From our team’s perspective, bug tracking is a great challenge. Every team uses the bug tracker in their own way. As a result, we get many feature requests that are extremely specific or even contradicting each other. For example, some customers want to notify some user when some issue is in some state. The developer cannot and should not introduce new checkboxes in the configuration UI for every such request. Whereas YouTrack started as a very simple tool, lately we’ve had to add APIs and workflow customization to address this problem.

From the client’s perspective, if your product is successful and its audience is growing, the number of issues is always increasing. For instance, the IntelliJ IDEA project at JetBrains has about 30K unresolved issues. If you have that many issues in your bug tracker, a reasonably sized development team can never fix all of them. So you have to somehow prioritize and rank issues and bugs. That’s the main problem in bug tracking, and unfortunately I don’t see any good solutions for completely automating the process.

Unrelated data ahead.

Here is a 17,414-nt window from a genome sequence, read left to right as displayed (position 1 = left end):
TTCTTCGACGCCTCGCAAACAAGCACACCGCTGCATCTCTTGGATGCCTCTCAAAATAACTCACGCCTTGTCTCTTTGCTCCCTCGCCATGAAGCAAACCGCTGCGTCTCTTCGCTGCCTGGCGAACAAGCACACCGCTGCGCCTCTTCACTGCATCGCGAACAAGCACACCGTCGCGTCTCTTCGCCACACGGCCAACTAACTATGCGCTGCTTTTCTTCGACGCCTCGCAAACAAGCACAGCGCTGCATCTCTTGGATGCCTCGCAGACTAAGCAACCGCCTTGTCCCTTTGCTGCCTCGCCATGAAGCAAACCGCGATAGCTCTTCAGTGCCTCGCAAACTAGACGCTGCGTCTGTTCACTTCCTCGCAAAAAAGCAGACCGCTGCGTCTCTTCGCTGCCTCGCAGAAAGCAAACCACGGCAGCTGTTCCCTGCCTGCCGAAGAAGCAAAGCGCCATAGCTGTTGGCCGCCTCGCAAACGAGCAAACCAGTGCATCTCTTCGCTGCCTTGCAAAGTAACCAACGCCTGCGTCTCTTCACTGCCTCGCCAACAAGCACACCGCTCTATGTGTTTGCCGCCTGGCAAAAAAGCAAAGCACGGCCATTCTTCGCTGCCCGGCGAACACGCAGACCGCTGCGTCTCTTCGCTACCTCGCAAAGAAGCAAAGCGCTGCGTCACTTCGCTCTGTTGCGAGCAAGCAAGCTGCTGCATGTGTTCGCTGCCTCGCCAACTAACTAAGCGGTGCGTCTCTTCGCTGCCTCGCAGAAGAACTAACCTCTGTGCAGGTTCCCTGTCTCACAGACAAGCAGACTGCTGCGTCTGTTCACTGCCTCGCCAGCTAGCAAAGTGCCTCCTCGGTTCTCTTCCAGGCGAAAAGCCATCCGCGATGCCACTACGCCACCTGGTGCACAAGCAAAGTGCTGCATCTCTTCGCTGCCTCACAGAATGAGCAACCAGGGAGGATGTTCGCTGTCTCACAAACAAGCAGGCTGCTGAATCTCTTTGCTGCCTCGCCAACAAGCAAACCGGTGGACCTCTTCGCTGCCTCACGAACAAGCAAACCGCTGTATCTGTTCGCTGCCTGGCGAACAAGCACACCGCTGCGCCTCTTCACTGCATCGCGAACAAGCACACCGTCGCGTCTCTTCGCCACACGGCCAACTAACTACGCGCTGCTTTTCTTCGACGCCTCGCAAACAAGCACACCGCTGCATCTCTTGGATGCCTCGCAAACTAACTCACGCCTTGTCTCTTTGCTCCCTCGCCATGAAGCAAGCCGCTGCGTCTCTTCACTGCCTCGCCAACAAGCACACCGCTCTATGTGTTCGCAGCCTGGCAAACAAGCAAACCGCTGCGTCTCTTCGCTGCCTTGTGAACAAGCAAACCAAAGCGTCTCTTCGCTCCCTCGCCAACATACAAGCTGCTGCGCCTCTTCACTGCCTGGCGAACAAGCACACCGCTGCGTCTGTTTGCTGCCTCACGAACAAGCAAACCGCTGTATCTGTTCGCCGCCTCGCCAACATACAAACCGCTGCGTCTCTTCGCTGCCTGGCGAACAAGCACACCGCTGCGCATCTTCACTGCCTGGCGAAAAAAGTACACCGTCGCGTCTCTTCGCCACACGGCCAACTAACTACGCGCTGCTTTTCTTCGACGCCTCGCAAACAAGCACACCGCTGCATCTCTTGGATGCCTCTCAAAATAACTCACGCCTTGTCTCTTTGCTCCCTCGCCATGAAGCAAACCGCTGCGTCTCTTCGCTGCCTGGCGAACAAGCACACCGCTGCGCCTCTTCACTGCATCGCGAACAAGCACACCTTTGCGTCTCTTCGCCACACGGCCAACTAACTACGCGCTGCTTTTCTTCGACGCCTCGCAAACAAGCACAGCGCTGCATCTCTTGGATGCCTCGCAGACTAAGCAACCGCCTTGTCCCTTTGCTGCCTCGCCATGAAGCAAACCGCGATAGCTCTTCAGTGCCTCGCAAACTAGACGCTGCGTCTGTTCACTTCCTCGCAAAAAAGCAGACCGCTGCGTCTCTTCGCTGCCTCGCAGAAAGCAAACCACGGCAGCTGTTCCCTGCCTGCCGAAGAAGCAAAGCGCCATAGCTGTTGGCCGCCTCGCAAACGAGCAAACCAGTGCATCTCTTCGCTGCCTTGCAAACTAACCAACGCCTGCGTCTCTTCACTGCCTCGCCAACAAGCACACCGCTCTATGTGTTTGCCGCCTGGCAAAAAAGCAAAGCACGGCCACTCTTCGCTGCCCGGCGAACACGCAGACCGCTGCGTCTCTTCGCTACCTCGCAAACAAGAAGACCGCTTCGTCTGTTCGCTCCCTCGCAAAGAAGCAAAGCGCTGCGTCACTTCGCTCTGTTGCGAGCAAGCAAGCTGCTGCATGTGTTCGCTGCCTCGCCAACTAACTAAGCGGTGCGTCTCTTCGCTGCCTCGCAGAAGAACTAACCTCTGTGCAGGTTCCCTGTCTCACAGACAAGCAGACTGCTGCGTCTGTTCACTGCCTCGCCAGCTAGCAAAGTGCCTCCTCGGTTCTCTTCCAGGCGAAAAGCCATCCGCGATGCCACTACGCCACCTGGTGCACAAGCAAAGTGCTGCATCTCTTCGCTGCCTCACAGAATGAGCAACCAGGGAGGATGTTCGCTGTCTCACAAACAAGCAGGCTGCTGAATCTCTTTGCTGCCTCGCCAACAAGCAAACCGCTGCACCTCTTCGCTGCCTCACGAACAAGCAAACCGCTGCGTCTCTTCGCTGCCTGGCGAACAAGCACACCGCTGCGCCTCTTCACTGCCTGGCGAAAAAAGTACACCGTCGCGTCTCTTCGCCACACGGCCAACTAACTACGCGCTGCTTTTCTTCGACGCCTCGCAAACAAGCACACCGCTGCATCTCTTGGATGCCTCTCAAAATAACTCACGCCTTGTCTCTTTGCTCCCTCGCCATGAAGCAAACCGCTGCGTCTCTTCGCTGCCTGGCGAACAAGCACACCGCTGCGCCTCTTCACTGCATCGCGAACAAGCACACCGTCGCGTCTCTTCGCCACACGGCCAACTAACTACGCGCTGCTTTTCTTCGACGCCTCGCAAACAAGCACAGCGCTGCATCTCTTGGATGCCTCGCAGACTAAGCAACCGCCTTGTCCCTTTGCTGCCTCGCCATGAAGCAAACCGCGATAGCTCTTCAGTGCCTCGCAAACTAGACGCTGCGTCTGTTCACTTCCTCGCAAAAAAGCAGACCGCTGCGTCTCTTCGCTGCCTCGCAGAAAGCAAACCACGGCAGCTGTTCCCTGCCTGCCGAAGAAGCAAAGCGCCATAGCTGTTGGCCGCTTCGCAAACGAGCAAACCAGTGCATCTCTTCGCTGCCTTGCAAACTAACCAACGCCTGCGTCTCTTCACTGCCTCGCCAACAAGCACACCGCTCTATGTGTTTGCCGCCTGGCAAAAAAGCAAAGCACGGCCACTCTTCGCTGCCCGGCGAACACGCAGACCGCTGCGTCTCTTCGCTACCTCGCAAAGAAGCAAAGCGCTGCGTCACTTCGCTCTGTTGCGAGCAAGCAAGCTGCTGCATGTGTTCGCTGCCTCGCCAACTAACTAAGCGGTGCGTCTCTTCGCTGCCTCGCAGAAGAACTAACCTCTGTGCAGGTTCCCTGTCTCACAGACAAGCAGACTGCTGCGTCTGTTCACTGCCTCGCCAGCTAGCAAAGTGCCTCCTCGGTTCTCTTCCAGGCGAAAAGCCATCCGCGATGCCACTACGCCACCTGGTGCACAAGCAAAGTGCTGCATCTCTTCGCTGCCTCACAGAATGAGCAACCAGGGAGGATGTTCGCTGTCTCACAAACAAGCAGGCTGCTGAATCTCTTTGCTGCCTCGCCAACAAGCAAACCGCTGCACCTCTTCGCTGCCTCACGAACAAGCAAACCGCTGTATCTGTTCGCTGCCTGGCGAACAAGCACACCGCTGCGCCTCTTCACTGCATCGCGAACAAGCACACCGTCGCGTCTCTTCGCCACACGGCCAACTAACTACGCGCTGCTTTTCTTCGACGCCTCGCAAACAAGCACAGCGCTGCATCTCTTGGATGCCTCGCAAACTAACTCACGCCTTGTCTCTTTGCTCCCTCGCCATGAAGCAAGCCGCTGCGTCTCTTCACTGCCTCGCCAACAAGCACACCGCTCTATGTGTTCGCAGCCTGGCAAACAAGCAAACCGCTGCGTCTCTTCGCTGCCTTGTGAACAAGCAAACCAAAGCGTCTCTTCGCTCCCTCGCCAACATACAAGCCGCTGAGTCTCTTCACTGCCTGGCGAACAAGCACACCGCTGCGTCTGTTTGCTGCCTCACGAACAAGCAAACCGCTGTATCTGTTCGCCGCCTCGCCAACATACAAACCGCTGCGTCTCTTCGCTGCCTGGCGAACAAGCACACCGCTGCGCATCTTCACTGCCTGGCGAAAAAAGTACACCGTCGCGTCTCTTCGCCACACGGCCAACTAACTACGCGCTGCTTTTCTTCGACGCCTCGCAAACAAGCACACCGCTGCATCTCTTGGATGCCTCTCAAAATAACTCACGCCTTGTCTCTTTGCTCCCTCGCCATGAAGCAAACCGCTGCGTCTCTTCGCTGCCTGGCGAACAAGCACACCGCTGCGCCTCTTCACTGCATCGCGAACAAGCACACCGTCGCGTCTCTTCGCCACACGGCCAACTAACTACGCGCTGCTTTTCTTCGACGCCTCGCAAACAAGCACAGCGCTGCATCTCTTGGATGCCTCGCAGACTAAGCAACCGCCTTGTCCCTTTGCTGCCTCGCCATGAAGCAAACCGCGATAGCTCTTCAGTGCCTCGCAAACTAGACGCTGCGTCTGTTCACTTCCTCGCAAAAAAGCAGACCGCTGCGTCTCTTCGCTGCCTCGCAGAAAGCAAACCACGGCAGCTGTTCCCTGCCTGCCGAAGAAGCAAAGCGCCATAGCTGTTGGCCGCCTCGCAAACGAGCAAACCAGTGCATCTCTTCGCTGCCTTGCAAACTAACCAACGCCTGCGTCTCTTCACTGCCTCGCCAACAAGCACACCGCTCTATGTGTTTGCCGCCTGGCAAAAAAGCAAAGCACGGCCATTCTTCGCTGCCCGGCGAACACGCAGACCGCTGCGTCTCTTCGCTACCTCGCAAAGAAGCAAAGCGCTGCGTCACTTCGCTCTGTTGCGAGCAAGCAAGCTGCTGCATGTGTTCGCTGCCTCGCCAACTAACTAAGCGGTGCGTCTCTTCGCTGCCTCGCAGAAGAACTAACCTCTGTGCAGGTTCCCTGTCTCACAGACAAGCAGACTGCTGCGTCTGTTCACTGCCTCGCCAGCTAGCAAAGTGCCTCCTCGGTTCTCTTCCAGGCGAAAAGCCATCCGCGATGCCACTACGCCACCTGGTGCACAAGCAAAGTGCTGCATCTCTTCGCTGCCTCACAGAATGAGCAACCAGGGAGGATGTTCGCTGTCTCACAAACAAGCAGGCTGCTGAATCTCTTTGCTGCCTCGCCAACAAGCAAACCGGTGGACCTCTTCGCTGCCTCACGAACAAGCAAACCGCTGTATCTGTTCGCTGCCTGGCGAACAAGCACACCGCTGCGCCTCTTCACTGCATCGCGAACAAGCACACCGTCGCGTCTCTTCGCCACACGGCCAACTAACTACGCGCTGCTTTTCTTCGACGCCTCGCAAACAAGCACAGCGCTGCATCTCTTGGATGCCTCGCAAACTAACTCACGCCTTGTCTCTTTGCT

Is there any advice you would give yourself as a fourteen year old?

Not really. I think I did everything right. Like I said, I started programming pretty early which was absolutely fine.

If you could travel through time from the beginning of YouTrack, when you joined to now, which time would you choose?

I’d say in the very beginning.


Because after a couple of years software engineers have produced a lot of legacy code.

Are you reading any blogs or books you can share with us, which you can recommend to others who want to get started in that kind of area?

I don’t keep track of as many blogs now or technical articles, but tend to go for more non-technical stuff. I do check out a popular Russian blogging community called Habrahabr. It’s the place to go for all Russian-speaking software engineers.

What do you think will be the next challenges in software engineering?

We are facing some challenges right now. Every software product has bugs, and all we’re trying to do is reduce the number of bugs and to speed up the process of coding and software engineering. But at least we have these new APIs emerging that allow us to do lots of different things that used to be impossible.

What’s the most fun thing about working at JetBrains?

Well, you can work freely, with almost no control. The company is very project-oriented. Every project, every team is like a small company. If you’re part of a project, you can pretty much create whatever you like. We are not limited in using any tools or anything else, really, and this gives everyone a lot of freedom.